By Manu Dasa
Early life experiences during India’s violent partition turn a young man away from religion.
I was born in the part of India that is now in Pakistan, in the town of Multan, originally called Kashyapapura after the great sage Kashyapa Muni. In the 1940s, it was war torn with the partition of India. Living in what used to be a peaceful area, we felt fear and tension as Muslims forces frequently came to attack the area and forcibly convert or kill people. A local well became known as the “women’s well” because so many women had jumped into it, committing suicide to avoid the atrocities or forced conversion or even rape.
For my parents, remaining Hindu was difficult. Resisting conversion was extremely hard and involved having to fake identity to escape the brutality.
Religion became secretive, and external Hindu worship was uncommon because of the associated risk. Activities such as reading Bhagavad-gita were done in secret, and having a murti, or deity, in the house was considered unsafe. My grandfather somehow managed to keep a small deity of Gopala (Krishna as a cowherd boy) with him throughout the turbulent months.
The elderly members of the family would recite the names of God silently even after they moved to India, due to their conditioning from the experience of the partition.
My family members were on the last train out of Pakistan into India. It was the most overcrowded and suffocating experience, as people held on for their lives. The journey to India was some twenty-four hours. Our train was stopped many times with threats of slaughtering everyone on board. There was no food or water, and many plundered dead bodies were visible on the way. I was under ten years old.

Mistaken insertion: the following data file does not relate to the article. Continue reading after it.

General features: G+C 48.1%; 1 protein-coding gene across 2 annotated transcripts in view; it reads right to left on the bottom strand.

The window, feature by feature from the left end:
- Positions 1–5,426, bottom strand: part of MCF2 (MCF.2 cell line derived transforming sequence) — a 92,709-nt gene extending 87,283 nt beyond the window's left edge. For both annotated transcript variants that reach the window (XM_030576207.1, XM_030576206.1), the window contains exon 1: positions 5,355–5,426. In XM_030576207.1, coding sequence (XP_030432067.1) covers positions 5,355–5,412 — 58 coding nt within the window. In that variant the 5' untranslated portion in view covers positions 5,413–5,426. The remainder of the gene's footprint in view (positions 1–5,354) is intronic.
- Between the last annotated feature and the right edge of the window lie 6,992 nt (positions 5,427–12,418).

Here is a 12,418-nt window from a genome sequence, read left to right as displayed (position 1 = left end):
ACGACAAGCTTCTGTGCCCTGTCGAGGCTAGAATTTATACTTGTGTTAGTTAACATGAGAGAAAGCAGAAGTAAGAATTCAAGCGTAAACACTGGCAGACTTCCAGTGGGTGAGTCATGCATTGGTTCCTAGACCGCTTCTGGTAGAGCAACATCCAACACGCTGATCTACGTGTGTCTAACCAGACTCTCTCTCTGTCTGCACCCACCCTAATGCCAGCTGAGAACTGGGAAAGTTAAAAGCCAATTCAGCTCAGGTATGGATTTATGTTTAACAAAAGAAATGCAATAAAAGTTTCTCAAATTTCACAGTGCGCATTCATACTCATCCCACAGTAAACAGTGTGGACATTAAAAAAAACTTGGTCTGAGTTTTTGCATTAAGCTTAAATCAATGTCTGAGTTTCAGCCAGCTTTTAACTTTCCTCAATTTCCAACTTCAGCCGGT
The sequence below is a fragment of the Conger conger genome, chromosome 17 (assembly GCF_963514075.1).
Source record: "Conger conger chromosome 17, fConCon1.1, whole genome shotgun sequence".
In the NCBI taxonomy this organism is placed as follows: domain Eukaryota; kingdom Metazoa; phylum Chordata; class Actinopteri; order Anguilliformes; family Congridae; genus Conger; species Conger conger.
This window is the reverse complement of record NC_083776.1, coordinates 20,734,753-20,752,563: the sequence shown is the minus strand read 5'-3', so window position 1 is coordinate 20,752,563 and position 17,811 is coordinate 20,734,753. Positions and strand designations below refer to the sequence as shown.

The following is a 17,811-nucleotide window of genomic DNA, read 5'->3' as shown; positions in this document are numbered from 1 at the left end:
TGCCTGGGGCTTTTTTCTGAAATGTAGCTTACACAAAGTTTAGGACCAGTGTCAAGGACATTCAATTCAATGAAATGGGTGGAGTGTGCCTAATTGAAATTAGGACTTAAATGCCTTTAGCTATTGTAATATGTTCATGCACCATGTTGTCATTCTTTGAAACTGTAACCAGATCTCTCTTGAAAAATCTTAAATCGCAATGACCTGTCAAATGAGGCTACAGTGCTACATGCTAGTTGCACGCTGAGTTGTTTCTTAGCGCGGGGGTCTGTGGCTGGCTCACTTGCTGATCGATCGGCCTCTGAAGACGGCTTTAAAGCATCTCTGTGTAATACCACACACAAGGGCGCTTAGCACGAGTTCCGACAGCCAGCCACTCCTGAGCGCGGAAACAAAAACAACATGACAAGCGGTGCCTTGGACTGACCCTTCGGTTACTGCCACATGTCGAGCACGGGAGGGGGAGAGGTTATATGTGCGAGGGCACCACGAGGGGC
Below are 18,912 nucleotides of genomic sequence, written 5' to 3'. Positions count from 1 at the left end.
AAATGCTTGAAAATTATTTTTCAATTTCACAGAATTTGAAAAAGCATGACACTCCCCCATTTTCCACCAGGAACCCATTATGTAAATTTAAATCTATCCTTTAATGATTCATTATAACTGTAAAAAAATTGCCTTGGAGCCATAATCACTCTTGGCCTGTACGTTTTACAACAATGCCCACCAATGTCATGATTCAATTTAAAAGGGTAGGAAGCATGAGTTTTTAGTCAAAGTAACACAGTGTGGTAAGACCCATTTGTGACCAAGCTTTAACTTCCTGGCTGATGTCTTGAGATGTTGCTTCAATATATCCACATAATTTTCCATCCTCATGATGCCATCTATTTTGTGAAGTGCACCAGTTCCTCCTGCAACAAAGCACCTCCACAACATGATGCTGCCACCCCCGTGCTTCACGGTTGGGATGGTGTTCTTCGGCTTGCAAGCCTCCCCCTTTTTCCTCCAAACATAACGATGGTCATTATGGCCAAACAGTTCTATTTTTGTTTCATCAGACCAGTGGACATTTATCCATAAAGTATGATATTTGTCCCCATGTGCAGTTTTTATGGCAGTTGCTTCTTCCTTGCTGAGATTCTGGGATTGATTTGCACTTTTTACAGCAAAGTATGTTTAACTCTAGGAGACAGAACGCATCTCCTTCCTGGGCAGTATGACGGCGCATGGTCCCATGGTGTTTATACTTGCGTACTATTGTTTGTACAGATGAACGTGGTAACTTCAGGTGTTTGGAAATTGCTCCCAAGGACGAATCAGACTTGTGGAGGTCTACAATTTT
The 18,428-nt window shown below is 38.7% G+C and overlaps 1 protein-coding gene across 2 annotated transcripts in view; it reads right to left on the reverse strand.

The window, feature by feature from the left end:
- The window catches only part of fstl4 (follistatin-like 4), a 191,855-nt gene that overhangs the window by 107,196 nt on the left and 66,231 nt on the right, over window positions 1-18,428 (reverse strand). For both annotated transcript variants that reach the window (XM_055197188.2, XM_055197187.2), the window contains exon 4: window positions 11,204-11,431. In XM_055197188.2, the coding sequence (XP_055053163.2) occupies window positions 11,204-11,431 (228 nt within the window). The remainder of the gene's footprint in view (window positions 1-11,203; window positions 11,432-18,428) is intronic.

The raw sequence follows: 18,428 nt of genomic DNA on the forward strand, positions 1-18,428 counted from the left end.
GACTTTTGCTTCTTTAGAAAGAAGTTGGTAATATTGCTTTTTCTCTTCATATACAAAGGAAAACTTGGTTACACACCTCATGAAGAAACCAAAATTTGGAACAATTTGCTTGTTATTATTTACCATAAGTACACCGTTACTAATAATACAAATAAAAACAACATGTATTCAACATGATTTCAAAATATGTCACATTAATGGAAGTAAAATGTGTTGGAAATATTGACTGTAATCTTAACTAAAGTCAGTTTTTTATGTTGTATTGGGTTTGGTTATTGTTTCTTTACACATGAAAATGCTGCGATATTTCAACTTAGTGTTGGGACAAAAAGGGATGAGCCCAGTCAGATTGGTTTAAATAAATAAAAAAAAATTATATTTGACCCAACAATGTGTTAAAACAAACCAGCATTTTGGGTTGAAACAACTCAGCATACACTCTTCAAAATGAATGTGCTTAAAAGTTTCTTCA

A New Life in the West
In the 1960s I moved to London as a mathematics teacher. I was following a completely material way of life, thinking that way of life to be enjoyment and what coming to the West was about. Also, my negative childhood experience with religion encouraged me to follow a material way of life.
After some time, however, I felt lost living in a new country and not having a strong faith or cultural identity to link with. One day I found a picture of Lord Shiva. I took shelter of this picture and started to pray daily: “Dear Lord Shiva, please show me the correct path in life.”
Soon after, I met Srila Prabhupada.
I had visited many Hindu centers and institutions in London to find my religion. But I did not feel satisfied or fulfilled at any of them.
My prayer was answered when I made a random visit to a friend’s house. His tenants answered the door while on their way out. I asked where they were going.
“An English Hindu temple,” they answered.
I was intrigued and quickly asked where it was. They gave a vague indication of the location.
Later that day I decided to find it myself. I went to the area and saw a church. I asked the priest outside if he knew where “an English Hindu temple” was.
He knew instantly that I was unknowingly referring to “the Hare Krishnas” and directed me to 7 Bury Place, the first ISKCON center in Europe.